Singleness in Modern Culture


Of all the many cultural shifts the church did not see coming down the pike—and possibly at the top of the list—may be the growth of singleness. Many churches and Christians handle singleness with grace. Others don’t. Nod along if any of these land:

Well-meaning older women asking younger women why they’re still single.

Singles showing up to hang out with a “group of friends,” only to find out that they’re the lone unattached person amidst a sea of couples, unwittingly the 3rd or 5th or 7th or 9th wheel.

The pastor is preaching marriage to the skies, while seemingly forgetting that roughly 30% of his congregation is, in point of fact, unmarried.

The list goes on. We begin here not to offer a group-hug for anyone, but to reckon with a tough reality: the church hasn’t always treated single men and women well. It’s important that we do so, though, because according to The Atlantic, the average age of first marriage in the United States is 27 for women and 29 for men. This data point has shot up in little time: in 1990, the average ages of first marriage were 23 for women and 26 for men; in 1960, it was 20 for women and 22 for men. This is a seismic shift, and one that has occurred in short order.

The reasons for this cultural change are numerous. The sexual revolution has undoubtedly had an effect on the way young people view their futures. Sex is now decoupled from marriage in the eyes of many non-evangelical folks. Lisa Wade’s horrifying American Hookup has documented this shift. The youthification of American society has played a role in this trend as well. As sociologist Jean Twenge famously noted, this is the age of “Generation Me.” Further, urbanization has opened up opportunities for life-change, career advancement, and personal exploration that would boggle the mind of past generations.

We could go on, but the point seems clear enough: our culture has changed, and it’s had an effect on many godly men and women. The pastors of Christ’s church can decry these changes, but they have a greater task: engaging singles well.

I’ve got three quick suggestions toward that end.

First, pastors can engage singleness by challenging the sexes to wisely pursue marriage.  

Many of the men and women who are currently single will be married in the not-too-distant future. The exact number is hard to pin down, but roughly 80 percent of currently unmarried people will at some point get married.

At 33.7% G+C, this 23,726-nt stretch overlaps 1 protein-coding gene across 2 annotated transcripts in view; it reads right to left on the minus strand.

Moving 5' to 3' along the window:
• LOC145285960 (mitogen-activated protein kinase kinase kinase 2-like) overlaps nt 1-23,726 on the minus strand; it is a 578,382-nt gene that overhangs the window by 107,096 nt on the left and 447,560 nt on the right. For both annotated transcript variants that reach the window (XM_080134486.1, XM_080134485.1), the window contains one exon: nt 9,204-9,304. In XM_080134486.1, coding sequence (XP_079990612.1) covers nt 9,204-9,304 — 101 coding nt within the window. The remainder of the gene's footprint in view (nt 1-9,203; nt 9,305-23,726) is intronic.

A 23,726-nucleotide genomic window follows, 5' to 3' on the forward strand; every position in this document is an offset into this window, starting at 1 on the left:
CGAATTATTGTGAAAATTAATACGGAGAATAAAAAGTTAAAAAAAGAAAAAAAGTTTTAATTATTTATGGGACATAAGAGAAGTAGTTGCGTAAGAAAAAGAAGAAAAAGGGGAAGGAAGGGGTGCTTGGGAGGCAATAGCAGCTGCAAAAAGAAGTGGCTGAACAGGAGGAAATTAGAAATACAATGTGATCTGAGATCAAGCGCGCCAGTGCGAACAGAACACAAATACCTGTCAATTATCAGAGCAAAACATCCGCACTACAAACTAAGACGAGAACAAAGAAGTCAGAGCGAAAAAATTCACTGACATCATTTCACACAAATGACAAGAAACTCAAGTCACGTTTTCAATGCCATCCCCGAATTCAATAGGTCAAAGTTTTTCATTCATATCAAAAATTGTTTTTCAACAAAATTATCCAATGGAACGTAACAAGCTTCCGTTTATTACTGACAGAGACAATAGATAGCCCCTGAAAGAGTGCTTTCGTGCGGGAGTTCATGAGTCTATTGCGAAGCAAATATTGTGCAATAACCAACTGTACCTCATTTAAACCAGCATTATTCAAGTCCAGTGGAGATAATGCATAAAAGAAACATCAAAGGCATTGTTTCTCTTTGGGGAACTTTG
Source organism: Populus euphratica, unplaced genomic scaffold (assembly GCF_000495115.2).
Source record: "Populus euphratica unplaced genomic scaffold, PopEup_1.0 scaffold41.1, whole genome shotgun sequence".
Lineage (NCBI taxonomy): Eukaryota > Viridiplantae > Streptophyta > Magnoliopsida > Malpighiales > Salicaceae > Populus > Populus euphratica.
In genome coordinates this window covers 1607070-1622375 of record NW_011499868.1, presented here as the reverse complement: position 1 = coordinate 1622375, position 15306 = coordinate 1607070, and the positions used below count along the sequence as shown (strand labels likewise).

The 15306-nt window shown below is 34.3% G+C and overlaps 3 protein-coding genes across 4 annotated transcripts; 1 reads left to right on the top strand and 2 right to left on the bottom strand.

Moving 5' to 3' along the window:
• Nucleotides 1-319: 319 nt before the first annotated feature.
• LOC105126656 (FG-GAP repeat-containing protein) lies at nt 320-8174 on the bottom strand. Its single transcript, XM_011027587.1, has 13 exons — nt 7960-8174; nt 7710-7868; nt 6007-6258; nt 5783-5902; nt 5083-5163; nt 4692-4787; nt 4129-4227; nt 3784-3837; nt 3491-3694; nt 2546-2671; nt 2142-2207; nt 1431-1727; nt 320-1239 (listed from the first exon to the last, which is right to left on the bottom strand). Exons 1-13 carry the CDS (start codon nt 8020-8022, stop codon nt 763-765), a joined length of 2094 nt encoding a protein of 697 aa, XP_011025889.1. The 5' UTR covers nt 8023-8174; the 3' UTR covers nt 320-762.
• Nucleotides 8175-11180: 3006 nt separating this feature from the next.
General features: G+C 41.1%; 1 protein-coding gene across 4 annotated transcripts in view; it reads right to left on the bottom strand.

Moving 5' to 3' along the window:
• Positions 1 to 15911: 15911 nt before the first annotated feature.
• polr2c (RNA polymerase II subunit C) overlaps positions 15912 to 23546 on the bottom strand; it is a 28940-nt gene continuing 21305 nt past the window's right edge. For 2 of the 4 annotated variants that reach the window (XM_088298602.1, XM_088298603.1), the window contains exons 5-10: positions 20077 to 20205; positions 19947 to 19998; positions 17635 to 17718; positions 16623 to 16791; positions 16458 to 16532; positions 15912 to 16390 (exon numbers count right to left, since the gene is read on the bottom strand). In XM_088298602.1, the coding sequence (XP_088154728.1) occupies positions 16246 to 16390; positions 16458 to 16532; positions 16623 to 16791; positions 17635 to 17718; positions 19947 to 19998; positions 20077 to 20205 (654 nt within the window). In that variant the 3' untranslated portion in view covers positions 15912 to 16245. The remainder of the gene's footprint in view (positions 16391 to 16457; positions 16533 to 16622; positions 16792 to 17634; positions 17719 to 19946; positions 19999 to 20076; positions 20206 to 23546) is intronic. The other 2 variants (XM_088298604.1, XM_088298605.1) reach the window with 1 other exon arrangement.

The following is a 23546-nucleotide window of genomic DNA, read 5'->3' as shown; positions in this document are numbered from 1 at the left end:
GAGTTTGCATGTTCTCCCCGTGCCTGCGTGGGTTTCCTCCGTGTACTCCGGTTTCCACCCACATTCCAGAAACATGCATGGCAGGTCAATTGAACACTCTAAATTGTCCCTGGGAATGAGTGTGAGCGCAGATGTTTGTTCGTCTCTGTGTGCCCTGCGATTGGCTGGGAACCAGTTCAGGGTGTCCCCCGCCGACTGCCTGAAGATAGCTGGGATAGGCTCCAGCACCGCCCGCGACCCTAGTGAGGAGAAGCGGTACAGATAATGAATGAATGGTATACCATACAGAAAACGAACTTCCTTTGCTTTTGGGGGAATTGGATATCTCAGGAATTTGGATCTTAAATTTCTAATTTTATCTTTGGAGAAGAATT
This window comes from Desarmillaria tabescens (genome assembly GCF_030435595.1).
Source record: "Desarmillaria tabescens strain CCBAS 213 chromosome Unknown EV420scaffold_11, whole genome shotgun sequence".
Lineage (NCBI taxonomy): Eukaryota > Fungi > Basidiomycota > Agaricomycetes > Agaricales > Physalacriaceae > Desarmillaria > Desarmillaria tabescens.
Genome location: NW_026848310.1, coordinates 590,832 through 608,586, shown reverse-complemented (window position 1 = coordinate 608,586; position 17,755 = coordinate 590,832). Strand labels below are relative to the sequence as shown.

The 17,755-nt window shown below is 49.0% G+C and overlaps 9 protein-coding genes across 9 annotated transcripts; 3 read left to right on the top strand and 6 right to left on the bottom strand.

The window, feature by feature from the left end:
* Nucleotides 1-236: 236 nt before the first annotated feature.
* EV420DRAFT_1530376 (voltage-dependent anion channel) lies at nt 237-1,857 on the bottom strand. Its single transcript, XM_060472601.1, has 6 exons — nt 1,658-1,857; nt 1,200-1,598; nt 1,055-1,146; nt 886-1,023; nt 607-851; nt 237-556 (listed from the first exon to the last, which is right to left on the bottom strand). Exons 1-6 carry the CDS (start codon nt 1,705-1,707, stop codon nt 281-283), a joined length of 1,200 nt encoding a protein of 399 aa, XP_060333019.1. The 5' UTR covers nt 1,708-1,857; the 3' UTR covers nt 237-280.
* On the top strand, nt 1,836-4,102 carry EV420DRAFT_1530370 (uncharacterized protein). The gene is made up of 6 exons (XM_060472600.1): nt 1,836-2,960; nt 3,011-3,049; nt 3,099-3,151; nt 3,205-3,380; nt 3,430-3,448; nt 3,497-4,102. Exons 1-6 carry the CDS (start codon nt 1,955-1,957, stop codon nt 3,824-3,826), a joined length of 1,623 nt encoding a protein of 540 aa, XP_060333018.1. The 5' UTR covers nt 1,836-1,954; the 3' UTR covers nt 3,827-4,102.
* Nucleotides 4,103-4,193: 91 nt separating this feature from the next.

Yet here’s the question: how do you get there? For Christians who love Scripture, the answer has to involve returning to the biblical script. The script for most men and women is as clear as it is ancient. According to Genesis 2:24, a boy becomes a man; when a man, he shows that he is mature in part by leaving his father and mother; as he leaves, he pursues a woman to marry. This is not really that complex, though the living out of this plan can be, to be sure. Pastors cannot instantly marry off all the single men and women who are called to marriage. They can, however, celebrate marriage from the pulpit and in a serious and direct way challenge young men to embrace manhood. For many men, this will involve pursuing a godly woman, taking steps to provide for a family, and developing by the grace of God as a spiritual leader.

In our opt-out, do-what-I-want kind of world, pastors shouldn’t assume a snarky aside or a stray comment will get the job done. I think pastors would be well-served by teaching on this matter in a series of equipping sessions. The point is not to harangue single men. The point is to lovingly and firmly help them. Pastor, the culture is selling them a vision of singleness that is self-directed, personally-sufficient. You have something vastly better to offer: the enchanted vision of human flourishing grounded in God’s biblical plan for the sexes. Offer it to them.

Going after the men, by the way, will lend serious aid to the godly young women in your care. Many of them want to be married, but they know because they are a student of the Word that men, as a mark of their lifelong marital calling, must lead in forming a relationship.

If you want women to thrive in the deep joy of marriage, challenge the men, even as you help the women see that the culture is happy to sell them a lie, too. Feminism has taught many women they don’t need a man, when many of them have been made by God to be married. Women seem generally less susceptible to a life of irresponsibility and aimlessness than men, but godly single women will richly benefit from teaching on the goodness of marriage, too.